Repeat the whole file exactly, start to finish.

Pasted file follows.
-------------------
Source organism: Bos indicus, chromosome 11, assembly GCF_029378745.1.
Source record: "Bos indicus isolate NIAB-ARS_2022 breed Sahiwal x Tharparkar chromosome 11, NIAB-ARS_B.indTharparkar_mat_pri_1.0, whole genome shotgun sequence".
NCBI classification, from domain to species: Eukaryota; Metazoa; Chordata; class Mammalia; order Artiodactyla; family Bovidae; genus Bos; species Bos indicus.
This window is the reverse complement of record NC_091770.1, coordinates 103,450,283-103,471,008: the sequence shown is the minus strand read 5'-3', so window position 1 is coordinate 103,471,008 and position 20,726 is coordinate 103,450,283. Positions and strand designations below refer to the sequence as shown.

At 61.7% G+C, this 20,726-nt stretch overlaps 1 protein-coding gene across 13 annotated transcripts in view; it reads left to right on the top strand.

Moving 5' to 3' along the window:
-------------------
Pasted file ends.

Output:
Source organism: Bos indicus, chromosome 11, assembly GCF_029378745.1.
Source record: "Bos indicus isolate NIAB-ARS_2022 breed Sahiwal x Tharparkar chromosome 11, NIAB-ARS_B.indTharparkar_mat_pri_1.0, whole genome shotgun sequence".
NCBI classification, from domain to species: Eukaryota; Metazoa; Chordata; class Mammalia; order Artiodactyla; family Bovidae; genus Bos; species Bos indicus.
This window is the reverse complement of record NC_091770.1, coordinates 103,450,283-103,471,008: the sequence shown is the minus strand read 5'-3', so window position 1 is coordinate 103,471,008 and position 20,726 is coordinate 103,450,283. Positions and strand designations below refer to the sequence as shown.

At 61.7% G+C, this 20,726-nt stretch overlaps 1 protein-coding gene across 13 annotated transcripts in view; it reads left to right on the top strand.

Moving 5' to 3' along the window: